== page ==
The consequences can be devastating and may include severe punishment or hefty fines, maybe both. Boston Criminal Defense Attorney, Edward Molari can provide you with legal advice that may help reduce the punishment or lessen the charge. He cares about your situation and provides personalized legal services in every case. Contact Attorney, Edward Molari at 617-942-1532 for a free consultation.

 

 

Citations and the Law

In the Commonwealth of Massachusetts, individuals who commit a driving violation will receive a citation that may require an appearance in court, payment of a fine, loss of license, or jail time. However, G.L. c. 90C, § 2 states that a defendant should receive a copy of that traffic citation during the time and location of the violation or within a reasonable amount of time to determine the violation. When an improper or untimely citation is issued by the police, it can be used as a defense by the defendant. In fact, it could establish a motion for dismissal of the violation. If this happens to you, please hire a criminal defense attorney.

G.L. c. 90C, § 2, is commonly known as the "no-fix" law. It was created to reduce the risk of police manipulation of citations and to offer a notice to defendants of possible criminal charges. To use this as a defense or strategy for dismissal, you should consult with an experienced criminal defense attorney, who can outline a distinctive plan for your particular case. He can examine all factors that may result in a dismissal.

Major violations of Massachusetts traffic laws may include citations for driving while intoxicated or leaving the scene of an accident. These two incidents will carry harsh penalties in the Commonwealth. Minor traffic violations that may result in a citation may include driving too fast (speeding), driving too slow. or not observing traffic signs or signals correctly.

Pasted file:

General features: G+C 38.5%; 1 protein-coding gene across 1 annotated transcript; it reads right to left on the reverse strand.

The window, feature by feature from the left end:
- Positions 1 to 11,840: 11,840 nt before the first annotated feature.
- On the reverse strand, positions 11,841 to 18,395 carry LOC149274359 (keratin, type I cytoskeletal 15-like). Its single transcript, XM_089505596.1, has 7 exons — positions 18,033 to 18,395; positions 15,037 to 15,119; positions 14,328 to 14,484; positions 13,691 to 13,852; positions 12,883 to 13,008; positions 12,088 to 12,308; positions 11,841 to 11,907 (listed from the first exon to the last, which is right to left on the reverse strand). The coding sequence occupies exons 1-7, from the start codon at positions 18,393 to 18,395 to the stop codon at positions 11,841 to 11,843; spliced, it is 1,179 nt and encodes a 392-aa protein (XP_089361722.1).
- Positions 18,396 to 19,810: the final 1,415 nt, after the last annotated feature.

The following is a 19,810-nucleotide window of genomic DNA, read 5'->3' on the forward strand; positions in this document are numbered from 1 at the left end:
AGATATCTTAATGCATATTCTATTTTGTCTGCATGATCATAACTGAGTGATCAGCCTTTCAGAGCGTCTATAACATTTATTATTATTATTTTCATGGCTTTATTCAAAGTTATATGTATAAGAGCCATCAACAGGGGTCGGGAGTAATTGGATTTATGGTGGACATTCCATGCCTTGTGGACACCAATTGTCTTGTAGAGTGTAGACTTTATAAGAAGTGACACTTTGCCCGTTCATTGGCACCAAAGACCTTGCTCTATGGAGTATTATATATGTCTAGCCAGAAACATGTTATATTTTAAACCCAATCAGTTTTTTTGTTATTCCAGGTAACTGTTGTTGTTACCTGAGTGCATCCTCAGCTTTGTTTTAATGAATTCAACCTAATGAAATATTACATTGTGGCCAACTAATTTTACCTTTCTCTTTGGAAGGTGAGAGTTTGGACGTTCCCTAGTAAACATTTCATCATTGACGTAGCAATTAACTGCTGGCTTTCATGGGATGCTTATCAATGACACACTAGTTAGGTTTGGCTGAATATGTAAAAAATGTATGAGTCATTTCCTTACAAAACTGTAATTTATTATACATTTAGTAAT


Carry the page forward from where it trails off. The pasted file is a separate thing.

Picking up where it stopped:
If an individual commits an act that warrants a citation, the police officer will not arrest the individual. However, you are required to identify yourself. When the police officer issues a citation, you will have to sign it. Signing a citation is not an admission of guilt. Your signature means that you received the citation and understand its terms. If you do not sign the citation, the police officer can charge you with a refusal to sign the citation.  The citation will also provide information about the time and location of your court appearance. You should remember to remain quiet because any statement you say can be used against you in court.

When receiving a citation, you will often have the option to request a hearing. In these hearings, you may get the opportunity to reduce your fine, create a payment plan or establish a community service alternative. However, if you wish to contest a citation, you can request a contested hearing by which you will contest your case before a judge. You should always speak with an attorney, who can help you in your contested hearing.

If you have been charged with a violation and improperly received a citation or did not receive one at all from the police officer, you should contact a criminal defense attorney to examine your case.  Boston Criminal Defense Attorney, Edward Molari can provide you with legal advice that may help reduce or dismiss your charges if any citation improprieties exist. He cares about your situation and provides personalized legal services in every case.  Contact Attorney, Edward Molari at 617-942-1532 for a free consultation.

 

Use of a Vehicle Without Authority

Jamil Campbell failed to stop at a stop sign in Boston, and he ended up being arrested for not being authorized to use a rental car, along with other charges. The rental car was impounded by police. Using a vehicle without authority is considered illegal in the Commonwealth. There is a gray area in this particular case because Campbell claims his mother gave him authority to use the vehicle and the rented car was officially in her name and not his. This case raises questions regarding who may grant authority to use a rental car, driving a rental car without permission, and the appropriate steps an arresting officer can take in this situation.